Since they cut themselves a slice of the premium pie market in October 2003, Camilla Stephens and James Foottit have earned their crust in the own label sector.

But with two product launches last November into the branded arena, the husband and wife team have their eyes set firmly on bigger things.

They hope to dispel the image of pies as mass produced, low quality fare, and if the last three years are anything to go by there's no reason they shouldn't achieve their goal.

Their growth to date - turnover was £250,000 in year one, £550,000 in year two and £900,000 in year three - has been built purely on own label supplies to delis and specialists.

In November they added two Higgidy branded pies to their portfolio: a 330g British beef, Stilton & ale pie and a 300g free range pork sausage and mash pie, priced £3.49 at retail.

“In some ways the business we're moving into is what we always wanted to do,” says managing director Foottit. “I hope that in two years time branded lines will make up 70-80% of our turnover.”

Those pies are available in 16 Booths stores, a handful of specialists and by the end of February they will also be available in 80 Sainsbury's stores all around the UK. If things continue as they are, averaging 80% growth every year, Higgidy will have built a turnover close to £3m within five years of starting.

Not bad for a business proposition that Stephens, the production director, says felt pretty risky initially. “Our business plan was to be the equivalent of Kate's Cakes, but in the pie world,” she says. “My husband and I have been the ones backing it so it did feel risky, and will always feel risky, but we're really excited to be going into Sainsbury's. It means we have a huge opportunity to develop and widen our range, looking not just at pies but quiches and tartlets too. We want to take the best of what we do and expand.”

A second production facility, quadrupling capacity, will be operational in March. Higgidy's pies are hand-made and are aimed at the super-premium sector, sitting above Sainsbury's Taste the Difference and Tesco's Finest ranges, alongside the likes of Gü and Duchy Originals. Foottit quickly points out that this hasn't dampened own label sales in Booths. The pies seem to particularly appeal to women, he adds.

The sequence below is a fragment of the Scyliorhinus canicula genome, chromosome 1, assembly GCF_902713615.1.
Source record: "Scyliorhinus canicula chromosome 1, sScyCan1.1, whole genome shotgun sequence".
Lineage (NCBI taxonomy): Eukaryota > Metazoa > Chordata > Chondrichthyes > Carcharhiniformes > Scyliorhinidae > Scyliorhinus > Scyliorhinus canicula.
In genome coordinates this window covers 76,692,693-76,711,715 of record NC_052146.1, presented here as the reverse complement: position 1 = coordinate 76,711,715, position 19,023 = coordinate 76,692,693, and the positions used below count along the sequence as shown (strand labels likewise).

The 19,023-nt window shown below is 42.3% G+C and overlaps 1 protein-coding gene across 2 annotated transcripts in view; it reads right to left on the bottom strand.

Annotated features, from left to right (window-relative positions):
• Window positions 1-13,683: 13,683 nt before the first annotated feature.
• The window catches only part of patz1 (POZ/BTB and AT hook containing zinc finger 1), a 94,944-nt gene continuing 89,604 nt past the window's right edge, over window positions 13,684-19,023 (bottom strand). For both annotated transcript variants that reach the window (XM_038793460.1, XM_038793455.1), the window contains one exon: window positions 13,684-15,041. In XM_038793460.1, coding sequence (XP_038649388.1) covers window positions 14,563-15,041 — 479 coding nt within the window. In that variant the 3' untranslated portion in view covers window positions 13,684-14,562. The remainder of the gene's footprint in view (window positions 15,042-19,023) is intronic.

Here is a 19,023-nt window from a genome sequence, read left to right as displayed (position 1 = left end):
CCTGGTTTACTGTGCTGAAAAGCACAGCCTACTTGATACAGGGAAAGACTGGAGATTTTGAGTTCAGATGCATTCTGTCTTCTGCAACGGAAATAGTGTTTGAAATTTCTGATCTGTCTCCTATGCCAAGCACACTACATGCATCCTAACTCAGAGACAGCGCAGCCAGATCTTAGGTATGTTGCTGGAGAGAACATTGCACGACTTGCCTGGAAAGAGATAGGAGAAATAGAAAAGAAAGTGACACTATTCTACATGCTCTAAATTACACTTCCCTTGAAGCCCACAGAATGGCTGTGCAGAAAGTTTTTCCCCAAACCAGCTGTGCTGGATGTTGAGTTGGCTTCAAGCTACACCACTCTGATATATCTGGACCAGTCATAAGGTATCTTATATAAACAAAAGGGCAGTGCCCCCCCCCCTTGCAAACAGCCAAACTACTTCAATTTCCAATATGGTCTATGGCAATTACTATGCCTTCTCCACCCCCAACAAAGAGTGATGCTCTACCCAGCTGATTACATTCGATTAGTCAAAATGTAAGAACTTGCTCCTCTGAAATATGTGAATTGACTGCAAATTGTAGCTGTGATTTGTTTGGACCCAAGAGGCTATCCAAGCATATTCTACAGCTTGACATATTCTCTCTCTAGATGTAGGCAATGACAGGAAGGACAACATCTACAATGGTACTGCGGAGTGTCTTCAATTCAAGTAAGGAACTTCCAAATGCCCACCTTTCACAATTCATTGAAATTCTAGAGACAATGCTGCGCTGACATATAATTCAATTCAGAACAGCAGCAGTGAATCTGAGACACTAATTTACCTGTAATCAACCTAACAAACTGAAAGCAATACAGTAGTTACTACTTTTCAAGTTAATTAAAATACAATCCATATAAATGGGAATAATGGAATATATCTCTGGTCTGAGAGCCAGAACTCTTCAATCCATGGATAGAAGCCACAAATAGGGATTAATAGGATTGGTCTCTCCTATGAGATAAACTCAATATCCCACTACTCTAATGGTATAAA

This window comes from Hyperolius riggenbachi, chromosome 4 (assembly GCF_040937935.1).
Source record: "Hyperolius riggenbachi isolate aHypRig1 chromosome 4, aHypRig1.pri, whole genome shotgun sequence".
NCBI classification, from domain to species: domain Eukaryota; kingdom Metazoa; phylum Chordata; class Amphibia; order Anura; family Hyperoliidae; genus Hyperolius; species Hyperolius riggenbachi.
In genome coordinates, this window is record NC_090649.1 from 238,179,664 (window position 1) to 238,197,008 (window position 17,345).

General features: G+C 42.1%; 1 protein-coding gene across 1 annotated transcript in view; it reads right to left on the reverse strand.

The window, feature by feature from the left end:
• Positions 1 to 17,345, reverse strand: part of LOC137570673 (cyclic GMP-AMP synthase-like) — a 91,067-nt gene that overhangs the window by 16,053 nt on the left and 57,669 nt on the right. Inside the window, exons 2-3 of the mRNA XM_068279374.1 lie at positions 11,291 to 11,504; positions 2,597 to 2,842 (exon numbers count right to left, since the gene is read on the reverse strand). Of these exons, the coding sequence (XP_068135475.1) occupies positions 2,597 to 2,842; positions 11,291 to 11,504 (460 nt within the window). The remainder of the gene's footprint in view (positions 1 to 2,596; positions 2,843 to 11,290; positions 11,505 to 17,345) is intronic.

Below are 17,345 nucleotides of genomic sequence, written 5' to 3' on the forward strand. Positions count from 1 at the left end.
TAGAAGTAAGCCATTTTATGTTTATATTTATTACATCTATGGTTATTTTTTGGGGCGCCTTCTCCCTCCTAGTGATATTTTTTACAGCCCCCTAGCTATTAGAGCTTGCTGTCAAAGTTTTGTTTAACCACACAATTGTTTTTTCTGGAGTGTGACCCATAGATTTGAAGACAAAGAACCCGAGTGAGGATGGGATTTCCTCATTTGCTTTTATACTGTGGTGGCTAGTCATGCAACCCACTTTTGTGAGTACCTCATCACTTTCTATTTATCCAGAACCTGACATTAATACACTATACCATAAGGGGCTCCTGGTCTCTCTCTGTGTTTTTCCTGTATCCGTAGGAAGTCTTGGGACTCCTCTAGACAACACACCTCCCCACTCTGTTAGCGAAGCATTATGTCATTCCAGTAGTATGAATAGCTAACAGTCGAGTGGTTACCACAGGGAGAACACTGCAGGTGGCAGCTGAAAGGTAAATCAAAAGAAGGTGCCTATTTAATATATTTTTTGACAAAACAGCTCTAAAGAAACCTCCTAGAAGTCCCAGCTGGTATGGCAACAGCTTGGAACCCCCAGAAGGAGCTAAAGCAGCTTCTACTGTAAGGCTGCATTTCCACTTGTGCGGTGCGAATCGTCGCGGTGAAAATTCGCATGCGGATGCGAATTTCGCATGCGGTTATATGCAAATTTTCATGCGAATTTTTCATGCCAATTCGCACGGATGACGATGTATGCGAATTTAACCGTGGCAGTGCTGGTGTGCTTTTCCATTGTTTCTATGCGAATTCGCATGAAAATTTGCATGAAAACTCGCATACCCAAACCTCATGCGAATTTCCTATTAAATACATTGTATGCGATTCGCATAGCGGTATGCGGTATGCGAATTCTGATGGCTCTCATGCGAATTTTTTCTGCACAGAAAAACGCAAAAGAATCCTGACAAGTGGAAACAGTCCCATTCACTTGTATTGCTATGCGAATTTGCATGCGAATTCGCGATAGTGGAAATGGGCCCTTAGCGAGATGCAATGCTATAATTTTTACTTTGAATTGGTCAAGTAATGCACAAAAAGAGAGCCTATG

“We have a hunch we may appeal to women more than other pies do. Although we take a lot of trouble over our ingredients, these pies are made by ladies who are also really good cooks. We know a lot of the people who eat our pies are women.”

Their experience in own label has prepared them well for the demands that will inevitably be made of them by the bigger retailers. “We will continue to do what we want to do with the Higgidy brand, because we're used to producing own label products and we're familiar with the demands retailers make,” says Stephens.

Foottit claims the Sainsbury's contract is more generous than contracts from specialists. “We've found that supermarkets want less margin than specialists, who often want tiny volumes and a lot of margin,” he says.

But they acknowledge the work they'll need to put in to earn that business, given that they are competing against far bigger, richer and more experienced companies. “The biggest issue for us is that you're expected to have all the technical support that a Northern Foods would have,” says Stephens. “You're expected to supply with a similar depth of expertise, and that's hard. It is a challenge, because it feels like the industry is constantly putting up walls to stop you succeeding, but you just need to work hard and direct what resources you have in the right direction.”

Marketing has been restricted to in-store tastings. This may change if Footit's prediction of turning over £1.5m next year materialises. The couple are adamant that success and higher volumes won't corrupt the quality of their products. “We're trying to get rid of the preconception that pies are always mass produced and low quality. Our products are premium, indulgent, every-day treats. We're never going to be totally organic, but we do try to be free-range and locally sourced wherever possible. And James and I want to maintain that sense of hand-made quality. We believe we can build the business doing this,” says Stephens.

There's no reason they shouldn't. They will be pursuing more listings next year in the multiples and NPD will be constantly on the go. Butternut squash, spinach & Feta and chicken, and mushroom & tarragon products are set to launch in the next few months.

Live and let pie

Tree houses or pies? That was the choice for Camilla Stepehens, who was a chef, and her husband James Foottit, who was a tree house architect. Luckily for us they decided that “Camilla's pies were better than James' tree houses”, and Higgidy was born.

Stephens has a background with Seattle Coffee Company and Starbucks. She worked with small suppliers, delivering pastries and other baked goods from businesses such as Kate's Cakes to 300 stores, but soon decided she wanted to get back to the nitty gritty of food making.

“I missed being hands on, and saw a lot of growth in the industry and also noticed the pie market was neglected. I got together with a couple of other guys, we showcased five pies at the IFE exhibition in March 2003, and the response was so great we built the production facility and were up and running by October.”

Having started with own label supplies to Eat cafés and Booths, Stephens and Foottit, who now own 80% of the business, were eager to move into branded. “We wanted to develop a brand that could reach consumers, and really felt we were good at what we do and were ready to put out name to it.”

They went to a design agency, created two pies, which will be launched into 80 Sainsbury's store in February, and the rest, as they say, is Higgidy.

Product: Pies, quiches and tartlets
Turnover: £900,000
Positioning: Super premium
Established: October 2003